Don't get me wrong about drops -- I loved the madness. It can be so much fun to plot your ARC-scheme and maneuver around to get the ones you are excited for before they're gone. Bekka, Pixie, and I were so successful on Day 1 that we took Day 2 really easy on ourselves (and you need rest, because you will walk/run A LOT and east VERY LITTLE) and skipped BookCon entirely (because holy too many people Batman). Kara and Lyn were BEA Masters on Day 2 and knew how to hit the drops AND the signing lines to get ALL the books they were interested in. The point is, it can be and WILL BE stressful but if you have a plan, the chaos is somewhat, if not manageable, at least navigable.
I shared face space with this man.
Outside of BEA, there's a lot to do, most of which is entirely fun and also extremely draining. Besides the publisher parties (I only went to one and it was so much fun but I was so very tired I can't have been very fun), there are book blogger breakfasts, brunches, picnics, drinks. The people aspect of BEA is honestly the most exciting and memorable. Long after I read Mortal Heart (aaaah!!), I will treasure my memories of rooming with those five weirdos, yelling "KIAAAAAAAAAARAN!" with Gilly (from Writer of Wrongs) across Burgers & Cupcakes at Meg (from Cuddlebuggery), or volunteering at the Kids Carnival to help Claire LeGrand and Heidi Schulz.
That's me all dressed up for a publisher party!
Part of the lunch crowd -- Gilly from Writer of Wrongs and the Reader of Fictions herself, Christina
Pixie dives into storytelling time with Debby from Snuggly Oranges
The dread creature DebMeGilly
View from Jefferson Market Library where the KAC was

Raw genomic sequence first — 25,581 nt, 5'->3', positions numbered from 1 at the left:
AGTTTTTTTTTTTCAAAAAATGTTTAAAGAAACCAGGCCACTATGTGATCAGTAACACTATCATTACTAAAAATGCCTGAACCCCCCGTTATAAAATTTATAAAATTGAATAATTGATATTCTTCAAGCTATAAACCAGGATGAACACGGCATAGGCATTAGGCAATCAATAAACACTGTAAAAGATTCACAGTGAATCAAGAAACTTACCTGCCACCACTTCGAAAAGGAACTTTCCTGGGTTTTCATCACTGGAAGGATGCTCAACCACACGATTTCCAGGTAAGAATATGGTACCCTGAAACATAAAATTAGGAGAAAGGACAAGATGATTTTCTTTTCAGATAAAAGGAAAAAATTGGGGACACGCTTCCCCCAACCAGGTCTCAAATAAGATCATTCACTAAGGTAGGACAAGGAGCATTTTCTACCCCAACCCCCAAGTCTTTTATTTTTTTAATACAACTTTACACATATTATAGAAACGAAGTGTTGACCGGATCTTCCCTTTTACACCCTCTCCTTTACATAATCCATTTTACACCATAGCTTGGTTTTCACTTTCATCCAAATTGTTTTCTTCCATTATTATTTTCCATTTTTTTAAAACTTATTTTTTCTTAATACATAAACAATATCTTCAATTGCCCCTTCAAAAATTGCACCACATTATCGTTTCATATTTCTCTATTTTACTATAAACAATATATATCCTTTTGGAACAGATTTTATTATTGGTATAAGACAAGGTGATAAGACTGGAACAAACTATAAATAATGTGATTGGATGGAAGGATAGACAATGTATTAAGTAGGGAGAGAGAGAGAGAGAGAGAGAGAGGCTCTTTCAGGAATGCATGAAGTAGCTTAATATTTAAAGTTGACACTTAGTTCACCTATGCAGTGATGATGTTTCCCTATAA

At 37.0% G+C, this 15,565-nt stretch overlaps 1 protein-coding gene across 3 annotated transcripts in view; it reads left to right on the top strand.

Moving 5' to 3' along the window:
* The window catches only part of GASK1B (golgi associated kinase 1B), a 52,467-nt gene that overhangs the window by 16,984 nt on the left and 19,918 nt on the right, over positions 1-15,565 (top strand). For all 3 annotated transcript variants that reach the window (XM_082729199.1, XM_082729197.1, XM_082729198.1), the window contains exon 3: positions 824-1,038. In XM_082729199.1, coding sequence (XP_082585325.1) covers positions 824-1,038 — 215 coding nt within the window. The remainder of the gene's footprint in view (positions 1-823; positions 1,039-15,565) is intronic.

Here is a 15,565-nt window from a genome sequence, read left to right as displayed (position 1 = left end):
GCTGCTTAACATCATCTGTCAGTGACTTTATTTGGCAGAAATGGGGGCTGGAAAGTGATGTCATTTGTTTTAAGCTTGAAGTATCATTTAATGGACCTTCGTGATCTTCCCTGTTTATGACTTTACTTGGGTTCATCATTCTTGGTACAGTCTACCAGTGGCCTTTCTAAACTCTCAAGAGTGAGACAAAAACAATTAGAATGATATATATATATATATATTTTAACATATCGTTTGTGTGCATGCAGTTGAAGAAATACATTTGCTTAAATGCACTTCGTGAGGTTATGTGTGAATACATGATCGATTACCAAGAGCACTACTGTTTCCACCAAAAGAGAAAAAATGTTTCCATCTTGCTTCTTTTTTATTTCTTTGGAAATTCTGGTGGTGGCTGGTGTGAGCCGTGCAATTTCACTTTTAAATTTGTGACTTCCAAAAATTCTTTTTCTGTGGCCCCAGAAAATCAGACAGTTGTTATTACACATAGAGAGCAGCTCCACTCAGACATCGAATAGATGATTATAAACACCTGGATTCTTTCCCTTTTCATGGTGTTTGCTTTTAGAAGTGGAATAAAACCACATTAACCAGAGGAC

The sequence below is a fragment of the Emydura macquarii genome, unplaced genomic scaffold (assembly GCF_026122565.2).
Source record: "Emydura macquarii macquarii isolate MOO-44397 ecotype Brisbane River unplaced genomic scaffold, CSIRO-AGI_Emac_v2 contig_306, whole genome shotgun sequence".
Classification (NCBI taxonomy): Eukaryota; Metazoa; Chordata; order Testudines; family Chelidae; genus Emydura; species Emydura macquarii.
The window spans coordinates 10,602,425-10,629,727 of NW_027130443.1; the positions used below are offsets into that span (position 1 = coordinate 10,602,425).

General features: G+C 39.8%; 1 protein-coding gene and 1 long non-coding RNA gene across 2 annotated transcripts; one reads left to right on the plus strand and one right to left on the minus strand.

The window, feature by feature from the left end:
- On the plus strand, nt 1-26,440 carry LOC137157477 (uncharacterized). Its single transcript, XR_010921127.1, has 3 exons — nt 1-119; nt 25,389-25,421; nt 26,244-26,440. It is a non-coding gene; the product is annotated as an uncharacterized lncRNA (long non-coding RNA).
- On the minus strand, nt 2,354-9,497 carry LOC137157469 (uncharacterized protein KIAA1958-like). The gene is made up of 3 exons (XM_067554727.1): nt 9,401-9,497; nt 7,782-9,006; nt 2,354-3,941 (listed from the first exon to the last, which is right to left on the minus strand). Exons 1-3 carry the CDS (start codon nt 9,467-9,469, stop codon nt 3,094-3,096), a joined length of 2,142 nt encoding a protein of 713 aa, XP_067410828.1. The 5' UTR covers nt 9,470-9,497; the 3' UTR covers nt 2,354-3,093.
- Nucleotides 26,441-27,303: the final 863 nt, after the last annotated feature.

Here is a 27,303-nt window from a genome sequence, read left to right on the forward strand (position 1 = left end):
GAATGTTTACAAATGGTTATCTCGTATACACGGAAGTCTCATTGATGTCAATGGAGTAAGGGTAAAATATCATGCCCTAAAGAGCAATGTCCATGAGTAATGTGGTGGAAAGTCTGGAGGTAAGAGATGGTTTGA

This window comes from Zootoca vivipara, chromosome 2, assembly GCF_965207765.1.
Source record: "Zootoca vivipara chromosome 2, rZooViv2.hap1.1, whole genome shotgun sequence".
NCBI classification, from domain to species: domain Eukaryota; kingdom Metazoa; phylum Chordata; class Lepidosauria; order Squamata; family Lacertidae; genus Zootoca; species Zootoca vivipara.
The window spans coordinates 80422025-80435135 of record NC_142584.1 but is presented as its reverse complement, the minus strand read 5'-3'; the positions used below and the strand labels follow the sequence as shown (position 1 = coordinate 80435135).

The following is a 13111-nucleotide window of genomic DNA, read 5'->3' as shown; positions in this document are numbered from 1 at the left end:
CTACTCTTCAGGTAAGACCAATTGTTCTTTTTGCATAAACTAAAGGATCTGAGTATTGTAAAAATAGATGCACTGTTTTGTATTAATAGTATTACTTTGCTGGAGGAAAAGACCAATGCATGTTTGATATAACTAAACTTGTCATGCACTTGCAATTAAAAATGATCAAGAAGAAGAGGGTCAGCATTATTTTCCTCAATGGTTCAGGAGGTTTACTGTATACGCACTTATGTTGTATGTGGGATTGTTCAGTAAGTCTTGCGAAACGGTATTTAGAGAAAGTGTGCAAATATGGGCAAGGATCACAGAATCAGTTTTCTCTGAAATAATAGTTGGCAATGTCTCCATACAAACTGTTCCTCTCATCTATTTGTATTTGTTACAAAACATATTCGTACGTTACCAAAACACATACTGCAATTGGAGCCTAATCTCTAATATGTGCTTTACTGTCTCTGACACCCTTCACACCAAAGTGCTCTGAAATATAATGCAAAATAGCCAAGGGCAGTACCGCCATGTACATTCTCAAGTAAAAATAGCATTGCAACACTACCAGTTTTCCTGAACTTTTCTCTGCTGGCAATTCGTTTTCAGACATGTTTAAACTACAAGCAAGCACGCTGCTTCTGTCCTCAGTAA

(I have more pictures on my Instagram, if interested!)
So all that said, here is my advice about BEA.
If you want to go, save. Start now. I went as press so I didn't pay for my badge or attending, but staying in New York City itself, not to mention traveling there, is expensive. And everything adds up really, really quickly.
If you want to go, post consistently and passionately about books. It doesn't even have to just be about ARCs. Just review and love books.
If you want to make the most of your time, ask for drop schedules and make a signing list. You will stop adhering to said schedule at some point, but make it anyway.
If you want a book and can't find it, ask a publicist. Most of them are super nice and funny. The only one I had an issue with was managing Jason Segel's line and I wasn't mad at them.
If you want to meet someone, introduce yourself. Be it a blogger you admire, a publicist you've worked with over the internet, or an author whose book you loved, just say hi. I had zero bad experiences meeting people I had admired, be it Jamie from The Perpetual Page Turner to Ksenia at Manmillan.
If you are hungry, bring snacks. And water. You think you have half an hour to eat and then oh wait wasn't there a drop at Macmillan in 15 minutes? And didn't [This Friend] want to hit Lauren Beukes' signing line in 10?
If you don't walk a lot, start preparing now. And get comfy shoes. My shoes were terrifically ugly but I could walk at the end of the day. I can't say that about the girls in 6-inch heels.
If you're interested in a lot of books/totes, prioritize. Make alliances. Trade. There's a whole lovely system of handing things around, too. Bloggers (at least those I know) were always willing to trade/loan/give something to another if they missed it. I really wanted Rooms by Lauren Oliver but had another line so Lyn got me a copy. In return, I gladly let her get the Epic Reads tote I wasn't attached to. It's okay to help your friends.
If you are already planning to go, get ready to have a fucking blast.
That's all from me for now, but expect a haul in the near future!